The best of Portugal
The highlights of Portugal's attractions are culture, gastronomy and wines, beaches, golf, history, variety of landscapes and above all the hospitality of the Portuguese people, considered to be affable, open and honest.
LISBON AND PORTO
Lisbon is the capital of Portugal and Porto is the second largest city, in the north of the country. They are both vibrant cities filled with history that retain a human dimension, with their historic districts, monuments and tile façades.
Lisbon is known as the white city due to the sunlight that reflects off the River Tagus. Winner of the Travellers' Choice title in 2014 on TripAdvisor, for the second year running, it was also awarded Europe's Leading City Break Destination 2014 by the World Travel Awards.
Porto, which gave its name to a wine enjoyed all over the world, was elected Best European Destination in 2012, 2014 and 2017 and is one of the top 14 cities chosen by British Airways to visit. Previously, it was Number 2 on TripAdvisor’s 2013 Travellers' Choice list for emerging destinations in Europe.
SUN AND SEA
The Portuguese coast almost comprises a single beach 850km long, made more picturesque and beautiful by rocks dotted here and there, but with vast stretches of golden sand or small coves nestled in the cliffs.
The Algarve, the most popular destination for sun and sea in Portugal, was awarded the prize for the best beach destination in Europe in the 2013 and 2015 World Travel Awards. But in a country teeming with sun and sea, there are many other excellent beaches. In the Southwest Alentejo, the beaches are almost wild, typical of Europe’s most pristine stretch of coastline, while the Lisbon region has the bustling beaches of the Estoril Coast and the endless beach at Costa da Caparica.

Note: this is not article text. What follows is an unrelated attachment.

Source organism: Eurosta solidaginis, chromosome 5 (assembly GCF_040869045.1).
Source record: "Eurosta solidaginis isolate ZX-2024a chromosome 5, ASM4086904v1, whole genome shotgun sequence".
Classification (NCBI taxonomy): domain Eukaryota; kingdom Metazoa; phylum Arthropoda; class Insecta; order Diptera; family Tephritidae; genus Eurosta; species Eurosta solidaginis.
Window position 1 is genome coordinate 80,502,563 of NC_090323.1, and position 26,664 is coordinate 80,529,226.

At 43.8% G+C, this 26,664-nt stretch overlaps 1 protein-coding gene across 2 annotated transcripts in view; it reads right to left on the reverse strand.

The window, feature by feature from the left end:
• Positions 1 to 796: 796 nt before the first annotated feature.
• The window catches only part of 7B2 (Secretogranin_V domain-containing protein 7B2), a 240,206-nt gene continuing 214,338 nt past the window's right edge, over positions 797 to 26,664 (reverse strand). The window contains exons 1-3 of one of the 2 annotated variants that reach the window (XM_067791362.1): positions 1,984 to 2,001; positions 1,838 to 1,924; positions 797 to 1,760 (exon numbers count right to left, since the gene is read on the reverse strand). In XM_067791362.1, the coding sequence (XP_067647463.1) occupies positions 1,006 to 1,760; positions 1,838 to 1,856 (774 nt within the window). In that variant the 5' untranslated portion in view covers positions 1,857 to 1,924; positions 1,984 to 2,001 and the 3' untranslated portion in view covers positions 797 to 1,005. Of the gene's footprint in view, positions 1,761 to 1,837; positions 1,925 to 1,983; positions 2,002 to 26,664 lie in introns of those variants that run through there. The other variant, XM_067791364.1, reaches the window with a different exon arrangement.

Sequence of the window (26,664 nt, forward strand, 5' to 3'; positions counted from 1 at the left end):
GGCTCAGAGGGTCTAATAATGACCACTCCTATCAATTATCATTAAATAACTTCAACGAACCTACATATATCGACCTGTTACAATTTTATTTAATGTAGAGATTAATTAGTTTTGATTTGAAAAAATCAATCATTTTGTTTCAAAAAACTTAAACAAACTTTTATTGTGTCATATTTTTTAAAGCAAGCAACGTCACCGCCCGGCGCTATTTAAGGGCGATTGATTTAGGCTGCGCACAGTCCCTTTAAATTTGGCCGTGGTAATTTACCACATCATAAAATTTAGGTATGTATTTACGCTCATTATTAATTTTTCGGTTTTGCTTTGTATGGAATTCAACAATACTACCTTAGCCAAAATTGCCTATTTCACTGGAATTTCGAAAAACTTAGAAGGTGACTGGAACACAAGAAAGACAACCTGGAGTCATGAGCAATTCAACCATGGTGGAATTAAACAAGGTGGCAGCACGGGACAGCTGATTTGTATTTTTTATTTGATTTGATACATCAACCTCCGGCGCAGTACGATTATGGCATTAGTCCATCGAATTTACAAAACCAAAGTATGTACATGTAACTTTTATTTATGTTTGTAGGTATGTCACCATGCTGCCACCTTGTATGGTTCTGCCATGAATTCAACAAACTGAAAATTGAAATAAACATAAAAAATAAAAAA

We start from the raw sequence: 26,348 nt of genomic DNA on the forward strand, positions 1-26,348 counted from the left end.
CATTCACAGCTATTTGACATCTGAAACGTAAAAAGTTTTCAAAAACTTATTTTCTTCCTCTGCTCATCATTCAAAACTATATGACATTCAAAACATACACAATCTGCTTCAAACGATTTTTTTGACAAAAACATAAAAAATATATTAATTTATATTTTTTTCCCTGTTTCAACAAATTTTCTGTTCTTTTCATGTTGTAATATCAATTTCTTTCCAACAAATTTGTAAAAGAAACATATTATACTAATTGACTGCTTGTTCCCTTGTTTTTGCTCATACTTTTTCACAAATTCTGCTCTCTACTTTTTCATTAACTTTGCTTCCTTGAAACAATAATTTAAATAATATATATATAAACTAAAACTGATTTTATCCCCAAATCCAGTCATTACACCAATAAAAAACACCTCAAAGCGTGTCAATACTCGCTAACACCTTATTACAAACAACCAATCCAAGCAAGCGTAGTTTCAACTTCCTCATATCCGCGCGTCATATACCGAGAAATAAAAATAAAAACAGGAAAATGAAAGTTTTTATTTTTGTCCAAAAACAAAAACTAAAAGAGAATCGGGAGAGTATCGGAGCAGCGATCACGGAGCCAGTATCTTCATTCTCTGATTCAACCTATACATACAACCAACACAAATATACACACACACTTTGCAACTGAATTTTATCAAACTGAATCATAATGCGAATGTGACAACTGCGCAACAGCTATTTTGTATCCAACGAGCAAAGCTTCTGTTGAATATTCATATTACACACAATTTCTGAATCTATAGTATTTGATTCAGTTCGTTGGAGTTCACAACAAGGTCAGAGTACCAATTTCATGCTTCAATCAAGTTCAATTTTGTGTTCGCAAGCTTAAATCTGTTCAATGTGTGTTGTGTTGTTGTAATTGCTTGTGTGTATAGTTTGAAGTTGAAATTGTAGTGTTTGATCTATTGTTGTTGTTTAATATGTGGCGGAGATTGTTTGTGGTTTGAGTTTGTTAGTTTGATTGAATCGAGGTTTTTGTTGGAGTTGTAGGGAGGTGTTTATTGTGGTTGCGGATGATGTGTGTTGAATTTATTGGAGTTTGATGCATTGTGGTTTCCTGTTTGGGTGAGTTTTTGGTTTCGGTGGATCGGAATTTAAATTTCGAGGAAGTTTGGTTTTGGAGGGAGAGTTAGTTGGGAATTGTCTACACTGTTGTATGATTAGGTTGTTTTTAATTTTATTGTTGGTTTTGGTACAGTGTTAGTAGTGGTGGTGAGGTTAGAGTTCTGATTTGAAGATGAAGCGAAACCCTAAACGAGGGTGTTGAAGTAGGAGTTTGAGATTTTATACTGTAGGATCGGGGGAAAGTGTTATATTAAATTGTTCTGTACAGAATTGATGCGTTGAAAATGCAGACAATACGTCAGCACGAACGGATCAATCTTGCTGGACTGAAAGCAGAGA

From north to south, there are countless blue flag beaches and the variety is huge for holidays spent sunbathing or whatever other pursuit visitors may have.
With such a long coastline on the continent and in the islands of Madeira and the Azores, it’s easy to understand the ideal conditions Portugal enjoys for surfing. Ericeira is Europe’s 1st Surf Reserve and the 2nd in the world, with beaches known to every surfer. We have perfect waves for everyone, with barrel waves on the beaches of Peniche, giant waves in Nazaré, and the longest in Europe at Figueira da Foz.
The most acclaimed international surfers under its various modalities find in Portugal the largest number of spots, with less distance between them, and they are the setting for some of most important championships in the world, such as Rip Curl Pro Portugal. And we have broken records too, like the 30m wave surfed by Garrett McNamara in 2011!
For five years, between 2014 and 2018, Portugal was named the World's Best Golf Destination and the Best Golf Destination in Europe, awards handed out by the World Golf Awards. This is not surprising if we remember that the country’s climate is mild and temperate throughout the year. What is more, in the Algarve and Lisbon regions, in particular, we find quite a number of courses where some of the major competitions on the professional circuit are held that have won several awards.
Many have been designed by names such as Robert Trent Jones, Rocky Roquemore, Sir Henry Cotton, Arnold Palmer and other renowned golf course legends. But what best defines them is their undisputed quality and natural beauty, often located in preserved areas with the sea as a background.